With Prime Minister Narendra Modi about to make yet another visit to Tamil Nadu where he would inaugurate infrastructure projects worth a few thousand crore rupees, the state seems to have entered the active campaign phase for the 2019 elections. Modi thinks his party would register a “historic win” in the state and one of the reasons he cited is its “strong alliance” with AIADMK and others.
Modi’s trust on alliances is not misplaced because right now what matters the most is optimisation of electoral resources, including vote shares. The main fronts led by the AIADMK and the DMK are betting on vote-share arithmetic that incidentally folds in itself caste and communal equations. The AIADMK has tied up with the Vanniyar dominated PMK and the BJP and is hopeful of bringing in actor Vijayakanth’s DMDK and a less influential Puthiya Thamilagam. Reportedly Tamil Maanila Congress (TMC) too would join.
On the other side, the DMK has Congress, CPI, CPM, VCK, MDMK and IUML. And the front is also hopeful about roping in DMDK. Reportedly, DMDK is more inclined to join the DMK-Congress front than AIADMK-BJP.
While the main story is about alliances and how their synergies amplify chances of electoral success, there’s a side story too: It’s about two emerging and charismatic leaders being stranded. They are in neither of the camps and their parties are at risk of spreading too thin if they are to contest across the state. This story is about Kamal Haasan and TTV Dhinakaran. Both of them will be contesting alone.
It’s not clear if Kamal’s going it alone is purely out of choice or because of circumstances. A few months ago he had said that he was open to aligning with “like-minded” parties. The Congress was interested in him and he had even met Rahul Gandhi, but reportedly the DMK was circumspect. Even Kamal had said earlier that he wouldn’t tie up with either the DMK or the AIADMK. On his part, he was open to the Congress without the DMK, which was politically meaningless.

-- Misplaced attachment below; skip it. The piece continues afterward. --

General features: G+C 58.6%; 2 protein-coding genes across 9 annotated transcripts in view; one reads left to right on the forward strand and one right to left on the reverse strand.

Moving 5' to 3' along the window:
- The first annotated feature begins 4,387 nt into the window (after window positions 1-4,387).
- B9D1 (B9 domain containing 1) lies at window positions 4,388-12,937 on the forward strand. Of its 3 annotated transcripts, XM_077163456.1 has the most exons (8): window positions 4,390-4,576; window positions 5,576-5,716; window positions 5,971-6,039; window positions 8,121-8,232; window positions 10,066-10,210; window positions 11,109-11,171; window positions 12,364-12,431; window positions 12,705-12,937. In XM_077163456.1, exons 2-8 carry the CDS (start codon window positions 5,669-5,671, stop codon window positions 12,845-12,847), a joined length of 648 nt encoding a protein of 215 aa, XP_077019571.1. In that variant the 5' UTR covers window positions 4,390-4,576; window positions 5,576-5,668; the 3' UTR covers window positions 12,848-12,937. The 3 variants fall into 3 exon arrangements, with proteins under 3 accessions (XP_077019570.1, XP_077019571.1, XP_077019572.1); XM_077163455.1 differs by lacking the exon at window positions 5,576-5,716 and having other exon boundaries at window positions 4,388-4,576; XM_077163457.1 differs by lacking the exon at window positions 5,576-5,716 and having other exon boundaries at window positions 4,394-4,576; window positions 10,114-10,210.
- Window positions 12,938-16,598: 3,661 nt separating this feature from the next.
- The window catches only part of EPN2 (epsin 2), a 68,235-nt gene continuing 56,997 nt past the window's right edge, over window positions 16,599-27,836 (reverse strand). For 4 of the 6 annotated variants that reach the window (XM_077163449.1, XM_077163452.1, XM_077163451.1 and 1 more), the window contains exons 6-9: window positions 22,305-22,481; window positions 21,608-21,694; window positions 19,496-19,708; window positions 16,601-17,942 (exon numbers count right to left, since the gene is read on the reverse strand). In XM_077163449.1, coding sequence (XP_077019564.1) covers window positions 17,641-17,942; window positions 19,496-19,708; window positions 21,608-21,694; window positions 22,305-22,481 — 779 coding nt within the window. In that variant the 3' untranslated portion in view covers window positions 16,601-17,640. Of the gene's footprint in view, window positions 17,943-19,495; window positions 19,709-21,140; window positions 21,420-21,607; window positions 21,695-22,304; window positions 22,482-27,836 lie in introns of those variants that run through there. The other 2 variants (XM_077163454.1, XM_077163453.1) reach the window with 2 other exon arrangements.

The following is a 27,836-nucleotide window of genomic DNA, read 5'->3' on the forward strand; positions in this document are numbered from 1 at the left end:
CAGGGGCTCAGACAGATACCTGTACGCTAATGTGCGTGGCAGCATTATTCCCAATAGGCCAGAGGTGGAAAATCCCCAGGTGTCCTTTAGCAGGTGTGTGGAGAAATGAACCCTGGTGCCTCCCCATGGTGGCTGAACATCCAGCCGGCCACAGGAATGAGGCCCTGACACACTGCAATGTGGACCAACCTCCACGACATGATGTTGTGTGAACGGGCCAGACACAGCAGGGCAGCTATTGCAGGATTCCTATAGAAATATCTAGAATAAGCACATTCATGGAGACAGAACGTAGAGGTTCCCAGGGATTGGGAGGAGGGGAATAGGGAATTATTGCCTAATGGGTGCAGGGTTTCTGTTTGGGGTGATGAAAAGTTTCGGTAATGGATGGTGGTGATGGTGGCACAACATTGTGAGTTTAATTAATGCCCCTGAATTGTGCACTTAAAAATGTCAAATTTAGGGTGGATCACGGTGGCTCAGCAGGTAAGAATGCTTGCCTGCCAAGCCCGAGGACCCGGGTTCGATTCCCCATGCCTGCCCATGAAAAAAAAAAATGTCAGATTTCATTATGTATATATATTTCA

In the case of Dhinakaran, who many political observers think has considerable support of the traditional AIADMK-voters, has a different problem. He can’t go to AIADMK because that’s his mothership which he wants to control sooner than later and the DMK has to be his main rival. Therefore, Dhinakaran will do better if he cannibalises the AIADMK because that will destabilise its present leadership and help him wean away its cadres. Dinakaran’s lone ranger campaign is aimed at weakening the AIADMK. It will certainly help the DMK-Congress front.
Kamal’s camp reiterates that his party’s (Makkal Needhi Maiyam) decision to go it alone is strategic. He only wants to work with parties that are not corrupt and that won’t change the “DNA of Tamil Nadu”. It pretty much means that he has no other option but to be alone.
Interestingly, Kamal is taking the same route that actor took when he entered politics with his DMDK in 2005. His party refused to align with anybody and fought elections alone that helped him gain some foothold that finally took him to the AIADMK-front and even a double digit vote share. Although his vote-share has slid afterwards, he is now considered a worthwhile ally. Vijayakanth, when he had originally set out in politics, too wanted to make it big on his own and be as formidable as the AIADMK and DMK, but realised too soon that the state’s electorate had long since been polarised between the two Dravidian parties and there was hardly any space for a third entrant unless one of them got kicked out.
Kamal’s MNM also says that it wants to rule the state in the next assembly elections, but seemingly doesn’t realise that it’s not easy to make inroads in a state where division of political loyalties is very strong and has a long history. Moreover, as Vijayakanth learned the hard way, it requires enormous tenacity, hard work and resources – both people and money.
Probably Rajinikanth, the other movie star waiting to enter the fray, is aware of the risks and hence avoided getting involved in the upcoming elections. In a statement last month, he too had said his target was the assembly elections. By not supporting any party for the 2019 elections and asking people not to use his image or party symbols, he also has made it clear that he too wants to fight alone.
Therefore, in an era of alliance-synergies, strangely three people – Dhinakaran, Kamal Haasan and Rajinikanth – want to go it alone and rule the state. Although he has been visible in a leadership role only recently, Dhinakaran is a political veteran and might be able to dent the AIADMK at least partially to begin with; but the future of Kamal and Rajini certainly look uncertain.
What if they joined hands as Tamil actor Vishal recently wanted them to? Sounds better, but still difficult unless they abandon everything else and set on a path of social ferment that will gain sufficient momentum to disrupt the political climate of the state. The only person in India who could do that was Arvind Kejriwal in Delhi, but he was single-minded, courageous, extremely strategic and tireless. Kamal and Rajini don’t come anywhere close.